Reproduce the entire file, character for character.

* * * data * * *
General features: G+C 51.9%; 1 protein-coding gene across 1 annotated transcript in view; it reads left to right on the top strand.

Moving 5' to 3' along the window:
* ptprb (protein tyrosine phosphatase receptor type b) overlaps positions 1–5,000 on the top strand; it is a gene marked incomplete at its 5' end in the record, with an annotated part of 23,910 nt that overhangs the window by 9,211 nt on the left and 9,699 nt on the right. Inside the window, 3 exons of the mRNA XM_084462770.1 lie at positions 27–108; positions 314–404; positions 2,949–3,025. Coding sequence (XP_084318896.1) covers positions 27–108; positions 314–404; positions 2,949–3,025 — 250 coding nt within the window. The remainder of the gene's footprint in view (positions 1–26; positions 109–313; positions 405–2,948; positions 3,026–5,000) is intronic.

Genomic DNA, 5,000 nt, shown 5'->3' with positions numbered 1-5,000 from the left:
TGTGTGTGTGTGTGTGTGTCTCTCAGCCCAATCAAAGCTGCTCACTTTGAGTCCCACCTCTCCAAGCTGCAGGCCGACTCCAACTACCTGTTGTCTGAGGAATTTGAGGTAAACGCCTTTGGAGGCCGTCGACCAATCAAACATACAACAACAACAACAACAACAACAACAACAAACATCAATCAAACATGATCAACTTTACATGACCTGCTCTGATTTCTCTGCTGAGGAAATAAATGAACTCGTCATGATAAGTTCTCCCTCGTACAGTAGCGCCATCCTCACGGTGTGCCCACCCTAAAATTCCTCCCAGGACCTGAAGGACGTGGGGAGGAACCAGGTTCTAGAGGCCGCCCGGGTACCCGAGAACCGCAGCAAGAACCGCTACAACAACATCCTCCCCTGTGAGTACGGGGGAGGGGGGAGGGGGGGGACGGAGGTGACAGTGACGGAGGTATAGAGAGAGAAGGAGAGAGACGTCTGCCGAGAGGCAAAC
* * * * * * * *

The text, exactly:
General features: G+C 51.9%; 1 protein-coding gene across 1 annotated transcript in view; it reads left to right on the top strand.

Moving 5' to 3' along the window:
* ptprb (protein tyrosine phosphatase receptor type b) overlaps positions 1–5,000 on the top strand; it is a gene marked incomplete at its 5' end in the record, with an annotated part of 23,910 nt that overhangs the window by 9,211 nt on the left and 9,699 nt on the right. Inside the window, 3 exons of the mRNA XM_084462770.1 lie at positions 27–108; positions 314–404; positions 2,949–3,025. Coding sequence (XP_084318896.1) covers positions 27–108; positions 314–404; positions 2,949–3,025 — 250 coding nt within the window. The remainder of the gene's footprint in view (positions 1–26; positions 109–313; positions 405–2,948; positions 3,026–5,000) is intronic.

Genomic DNA, 5,000 nt, shown 5'->3' with positions numbered 1-5,000 from the left:
TGTGTGTGTGTGTGTGTGTCTCTCAGCCCAATCAAAGCTGCTCACTTTGAGTCCCACCTCTCCAAGCTGCAGGCCGACTCCAACTACCTGTTGTCTGAGGAATTTGAGGTAAACGCCTTTGGAGGCCGTCGACCAATCAAACATACAACAACAACAACAACAACAACAACAACAAACATCAATCAAACATGATCAACTTTACATGACCTGCTCTGATTTCTCTGCTGAGGAAATAAATGAACTCGTCATGATAAGTTCTCCCTCGTACAGTAGCGCCATCCTCACGGTGTGCCCACCCTAAAATTCCTCCCAGGACCTGAAGGACGTGGGGAGGAACCAGGTTCTAGAGGCCGCCCGGGTACCCGAGAACCGCAGCAAGAACCGCTACAACAACATCCTCCCCTGTGAGTACGGGGGAGGGGGGAGGGGGGGGACGGAGGTGACAGTGACGGAGGTATAGAGAGAGAAGGAGAGAGACGTCTGCCGAGAGGCAAAC